A link between transcription and intermediary metabolism: a role for Sir2 in the control of acetyl-coenzyme A synthetase

Curr Opin Microbiol. 2004 Apr;7(2):115-9. doi: 10.1016/j.mib.2004.02.005.

Abstract

The silent information regulator protein (Sir2) and its homologs (collectively known as sirtuins) are NAD+-dependent deacetylase enzymes involved in chromosome stability, gene silencing and cell aging in eukaryotes and archaea. The discovery that sirtuin-dependent protein deacetylation is a NAD+-consuming reaction established a link with the energy generation systems of the cell. This link to metabolism was recently extended to the post-translational control of the activity of short-chain fatty acyl-coenzyme A (adenosine monophosphate-forming) synthetases in bacteria and yeast. The crystal structure of the Sir protein complexed with a peptide of a protein substrate provided insights into how sirtuins interact with their protein substrates.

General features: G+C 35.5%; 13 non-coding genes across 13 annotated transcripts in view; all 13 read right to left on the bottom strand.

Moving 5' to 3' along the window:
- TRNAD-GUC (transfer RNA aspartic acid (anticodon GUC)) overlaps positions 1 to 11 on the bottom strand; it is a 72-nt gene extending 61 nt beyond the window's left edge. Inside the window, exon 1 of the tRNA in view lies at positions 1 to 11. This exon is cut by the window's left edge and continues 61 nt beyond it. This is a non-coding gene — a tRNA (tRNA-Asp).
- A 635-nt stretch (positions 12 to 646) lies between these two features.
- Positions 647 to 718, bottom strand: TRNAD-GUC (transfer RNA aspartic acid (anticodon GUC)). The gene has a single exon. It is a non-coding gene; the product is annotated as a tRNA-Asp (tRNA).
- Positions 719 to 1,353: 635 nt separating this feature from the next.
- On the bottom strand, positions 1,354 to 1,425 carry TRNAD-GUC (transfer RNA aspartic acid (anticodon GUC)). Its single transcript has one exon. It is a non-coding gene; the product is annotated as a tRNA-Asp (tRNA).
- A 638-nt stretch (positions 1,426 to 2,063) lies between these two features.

Publication types

  • Research Support, Non-U.S. Gov't
  • Research Support, U.S. Gov't, P.H.S.
  • Review

MeSH terms

  • Acetate-CoA Ligase / metabolism*
  • Amino Acid Sequence
  • Molecular Sequence Data
  • Saccharomyces cerevisiae / genetics*
  • Saccharomyces cerevisiae / metabolism
  • Salmonella enterica / genetics*
  • Salmonella enterica / metabolism
  • Sirtuins / genetics*
  • Sirtuins / metabolism*
  • Transcription, Genetic / physiology

Substances

  • Sirtuins
  • Acetate-CoA Ligase